The WannaDie Ransomware is an encryption ransomware Trojan, designed to take victims' files hostage through the use of a strong encryption algorithm. The WannaDie Ransomware encrypts the victims' files and then demands the payment of a ransom in exchange for the decryption key. The WannaDie Ransomware is delivered through corrupted email attachments, commonly including embedded macro scripts that download and install the WannaDie Ransomware onto the victim's computer. While these macros can be used for legitimate purposes, the cybercrooks will take advantage of them to carry out threat attacks like the WannaDie Ransomware on the victim's computers.
How the WannaDie Ransomware can Affect a Computer
The WannaDie Ransomware is being distributed by linking it to WannaCry, a well-known ransomware Trojan that received a large amount of publicity during its initial attacks due to the extent of the damage it caused. The WannaDie Ransomware is designed to target Russian speakers primarily. However, there is nothing to prevent the WannaDie Ransomware from spreading or being used to attack victims in other countries, or that speak other languages. The WannaDie Ransomware was first observed on November 17, 2017. Despite its pretense that it is a variant of the infamous WannaCry, the WannaDie Ransomware is a version of HiddenTear. HidenTear is an open source ransomware platform that has been responsible for countless encryption attacks. HiddenTear variants are quite common and responsible for the bulk of encryption Trojan infections today. The WannaDie Ransomware attacks can be recognized easily because the WannaDie Ransomware will mark all files encrypted by the attack so that the affected files will have the file extension 'wndie,' added to their names.
The WannaDie Ransomware uses a combination of the AES and RSA encryptions to make the victim's files unusable. The WannaDie Ransomware will use its strong encryption method to encrypt the victim's files in its attack, targeting the user-generated files while not touching the Windows system files required for Windows to continue to function (and deliver a ransom note to the victim). The files that may be encrypted in a WannaDie Ransomware attack include:
.1cd, .csv, .dat, .doc, .docb, .docm, .docx, .dot, .dotm, .dotx, .dt, .DT, .dt, .ged, .hbk, .hbk, .htm, .html, .key, .keychain, .md, .pps, .ppt, .pptx, .sdf, .tar, .tax2014, .tax2015, .txt, .vcf, .xlc, .xlm, .xls, .xlsb, .xlsm, .xlsx, .xlt, .xltm, .xltx, .xlw, .xml.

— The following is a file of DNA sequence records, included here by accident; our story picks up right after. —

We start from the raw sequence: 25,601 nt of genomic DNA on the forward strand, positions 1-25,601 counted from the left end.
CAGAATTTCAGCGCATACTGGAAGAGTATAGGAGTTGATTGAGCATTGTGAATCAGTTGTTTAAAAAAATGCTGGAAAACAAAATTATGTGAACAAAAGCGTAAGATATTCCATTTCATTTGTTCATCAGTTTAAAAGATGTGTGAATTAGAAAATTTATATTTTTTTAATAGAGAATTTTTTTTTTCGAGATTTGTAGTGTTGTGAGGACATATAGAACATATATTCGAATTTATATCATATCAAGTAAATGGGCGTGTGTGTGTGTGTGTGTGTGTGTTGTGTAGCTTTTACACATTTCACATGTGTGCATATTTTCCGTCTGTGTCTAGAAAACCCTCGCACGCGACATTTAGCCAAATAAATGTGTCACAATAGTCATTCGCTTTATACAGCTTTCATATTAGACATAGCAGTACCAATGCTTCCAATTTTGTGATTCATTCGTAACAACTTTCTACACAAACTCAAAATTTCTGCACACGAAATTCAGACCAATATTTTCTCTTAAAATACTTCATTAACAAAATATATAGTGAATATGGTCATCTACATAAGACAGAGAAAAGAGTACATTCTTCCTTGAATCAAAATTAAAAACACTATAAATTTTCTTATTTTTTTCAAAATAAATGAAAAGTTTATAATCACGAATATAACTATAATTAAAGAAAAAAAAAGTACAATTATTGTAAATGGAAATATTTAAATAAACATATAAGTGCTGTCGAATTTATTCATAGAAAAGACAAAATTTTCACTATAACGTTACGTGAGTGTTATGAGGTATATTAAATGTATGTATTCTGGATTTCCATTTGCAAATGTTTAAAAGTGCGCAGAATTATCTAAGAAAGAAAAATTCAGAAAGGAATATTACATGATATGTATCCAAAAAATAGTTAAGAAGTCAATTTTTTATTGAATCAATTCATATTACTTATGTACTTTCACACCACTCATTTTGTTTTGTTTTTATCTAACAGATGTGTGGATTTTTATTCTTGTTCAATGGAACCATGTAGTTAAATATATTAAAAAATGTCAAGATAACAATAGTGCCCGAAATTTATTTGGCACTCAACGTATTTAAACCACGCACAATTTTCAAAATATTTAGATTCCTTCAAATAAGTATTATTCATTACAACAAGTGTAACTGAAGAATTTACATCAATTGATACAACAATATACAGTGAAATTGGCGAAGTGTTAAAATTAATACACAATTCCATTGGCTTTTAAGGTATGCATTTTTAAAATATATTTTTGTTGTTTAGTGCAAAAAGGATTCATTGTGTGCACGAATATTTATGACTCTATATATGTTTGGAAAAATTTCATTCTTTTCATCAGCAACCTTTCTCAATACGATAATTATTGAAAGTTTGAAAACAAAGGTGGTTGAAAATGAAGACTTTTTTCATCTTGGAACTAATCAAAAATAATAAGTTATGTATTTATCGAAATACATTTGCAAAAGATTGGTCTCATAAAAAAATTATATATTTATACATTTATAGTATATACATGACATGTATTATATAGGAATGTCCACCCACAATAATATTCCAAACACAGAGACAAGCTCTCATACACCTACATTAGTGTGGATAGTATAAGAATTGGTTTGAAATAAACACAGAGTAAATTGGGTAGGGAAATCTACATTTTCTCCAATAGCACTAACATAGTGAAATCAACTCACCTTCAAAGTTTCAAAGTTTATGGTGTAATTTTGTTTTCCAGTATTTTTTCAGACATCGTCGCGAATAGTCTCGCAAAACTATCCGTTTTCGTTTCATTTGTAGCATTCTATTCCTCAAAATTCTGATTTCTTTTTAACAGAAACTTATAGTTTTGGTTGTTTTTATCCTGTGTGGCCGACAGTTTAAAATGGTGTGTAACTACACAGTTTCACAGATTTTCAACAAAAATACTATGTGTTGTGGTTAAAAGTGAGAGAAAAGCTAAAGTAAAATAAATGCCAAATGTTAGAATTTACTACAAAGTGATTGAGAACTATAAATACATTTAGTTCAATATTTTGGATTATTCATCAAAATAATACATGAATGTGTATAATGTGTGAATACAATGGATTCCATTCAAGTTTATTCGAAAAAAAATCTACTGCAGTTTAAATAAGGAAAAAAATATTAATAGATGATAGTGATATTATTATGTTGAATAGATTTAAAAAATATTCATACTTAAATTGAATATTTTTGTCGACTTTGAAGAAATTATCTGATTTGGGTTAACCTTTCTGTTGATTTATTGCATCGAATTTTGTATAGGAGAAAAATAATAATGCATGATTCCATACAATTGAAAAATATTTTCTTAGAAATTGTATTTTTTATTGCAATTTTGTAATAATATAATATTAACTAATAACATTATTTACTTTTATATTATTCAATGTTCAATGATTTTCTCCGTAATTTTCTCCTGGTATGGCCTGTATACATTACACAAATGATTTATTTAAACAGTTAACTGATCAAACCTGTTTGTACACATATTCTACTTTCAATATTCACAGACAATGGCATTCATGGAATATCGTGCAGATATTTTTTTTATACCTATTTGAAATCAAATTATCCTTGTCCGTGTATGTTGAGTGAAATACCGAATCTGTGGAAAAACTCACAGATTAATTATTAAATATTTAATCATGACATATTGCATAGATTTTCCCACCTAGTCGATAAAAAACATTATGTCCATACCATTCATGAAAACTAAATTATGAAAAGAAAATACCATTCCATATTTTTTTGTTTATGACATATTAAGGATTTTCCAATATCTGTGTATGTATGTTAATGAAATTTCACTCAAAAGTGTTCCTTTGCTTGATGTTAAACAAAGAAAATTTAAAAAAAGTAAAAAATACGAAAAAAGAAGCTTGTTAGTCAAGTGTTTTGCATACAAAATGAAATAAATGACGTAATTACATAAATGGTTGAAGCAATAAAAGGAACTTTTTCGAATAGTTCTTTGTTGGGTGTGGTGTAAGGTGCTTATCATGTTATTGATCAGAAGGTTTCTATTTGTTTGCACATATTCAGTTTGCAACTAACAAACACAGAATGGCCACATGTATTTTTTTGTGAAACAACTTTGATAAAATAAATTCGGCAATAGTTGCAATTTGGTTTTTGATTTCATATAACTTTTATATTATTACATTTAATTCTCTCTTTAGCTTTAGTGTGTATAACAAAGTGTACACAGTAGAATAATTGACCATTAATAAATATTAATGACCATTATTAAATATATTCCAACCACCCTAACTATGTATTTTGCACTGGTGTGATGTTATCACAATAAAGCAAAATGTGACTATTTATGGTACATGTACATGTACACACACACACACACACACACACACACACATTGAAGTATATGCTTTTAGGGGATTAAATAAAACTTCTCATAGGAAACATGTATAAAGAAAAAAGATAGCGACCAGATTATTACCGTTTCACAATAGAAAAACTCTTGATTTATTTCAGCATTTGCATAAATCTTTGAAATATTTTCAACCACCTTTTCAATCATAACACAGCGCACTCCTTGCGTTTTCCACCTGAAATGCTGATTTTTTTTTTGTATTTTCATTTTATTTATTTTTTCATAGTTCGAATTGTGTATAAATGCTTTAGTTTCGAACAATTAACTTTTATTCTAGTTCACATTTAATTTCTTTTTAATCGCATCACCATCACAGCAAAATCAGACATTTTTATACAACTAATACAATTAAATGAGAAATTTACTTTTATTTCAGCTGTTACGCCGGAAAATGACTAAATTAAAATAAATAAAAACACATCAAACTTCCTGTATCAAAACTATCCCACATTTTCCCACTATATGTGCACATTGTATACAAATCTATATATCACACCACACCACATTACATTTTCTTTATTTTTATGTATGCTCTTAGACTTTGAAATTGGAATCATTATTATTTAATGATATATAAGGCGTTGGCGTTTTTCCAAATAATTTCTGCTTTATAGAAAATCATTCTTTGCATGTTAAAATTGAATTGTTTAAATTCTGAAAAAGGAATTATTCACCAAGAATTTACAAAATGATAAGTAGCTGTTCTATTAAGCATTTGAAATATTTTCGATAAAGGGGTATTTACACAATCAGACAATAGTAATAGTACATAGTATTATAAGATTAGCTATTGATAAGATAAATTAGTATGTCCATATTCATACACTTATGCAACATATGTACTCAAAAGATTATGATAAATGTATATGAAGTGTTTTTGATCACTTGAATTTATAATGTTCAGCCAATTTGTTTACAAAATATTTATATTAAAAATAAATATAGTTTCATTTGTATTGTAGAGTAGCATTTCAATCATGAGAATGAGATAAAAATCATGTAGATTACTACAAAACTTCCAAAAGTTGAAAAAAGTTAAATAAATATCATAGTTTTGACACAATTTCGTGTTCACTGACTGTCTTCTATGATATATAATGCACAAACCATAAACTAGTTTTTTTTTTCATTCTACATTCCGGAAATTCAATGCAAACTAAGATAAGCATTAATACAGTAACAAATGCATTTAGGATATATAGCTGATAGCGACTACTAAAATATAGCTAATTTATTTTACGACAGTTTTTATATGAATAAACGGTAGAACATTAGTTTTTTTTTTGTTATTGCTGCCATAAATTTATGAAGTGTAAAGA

The WannaDie Ransomware's Ransom Demands
The WannaDie Ransomware delivers its ransom demands in the form of a text document named 'ReadMe.txt,' which the WannaDie Ransomware will drop on the infected computer's desktop. This ransom note contains a message written in Russian. A translation to English of the WannaDie Ransomware's ransom note reads:
'Ooops, your important files are encrypted.
If you read this text, but do not see the window "Wanna die decrypt0r", then your antivirus has removed the decryptor. Disable antivirus software or remove it from your computer.'
More information can be found on the program window generated by the WannaDie Ransomware, which includes the following text:
'Files are encrypted, what should I do?
WHAT HAPPENED WITH MY COMPUTER?
Your important files are encrypted.
Many of your documents, photos, videos, databases and other files are no longer available, because they have been encrypted. Perhaps you are busy searching for a way to restore your files, but do not waste your time. No one can recover your files without our decryption service.'
The WannaDie Ransomware also delivers its ransom note in a program window that gives the victim 24 hours to pay the ransom amount, which may be hundreds of Rubles to be paid using Bitcoins and delivered to a specific Bitcoin wallet address. Paying the WannaDie Ransomware ransom is never a secure decision. Instead, the WannaDie Ransomware should be removed with the help of a security program that is fully up-to-date. To keep your data safe from attacks like the WannaDie Ransomware, malware researchers advise the use of file backups stored in places that the threat can't reach.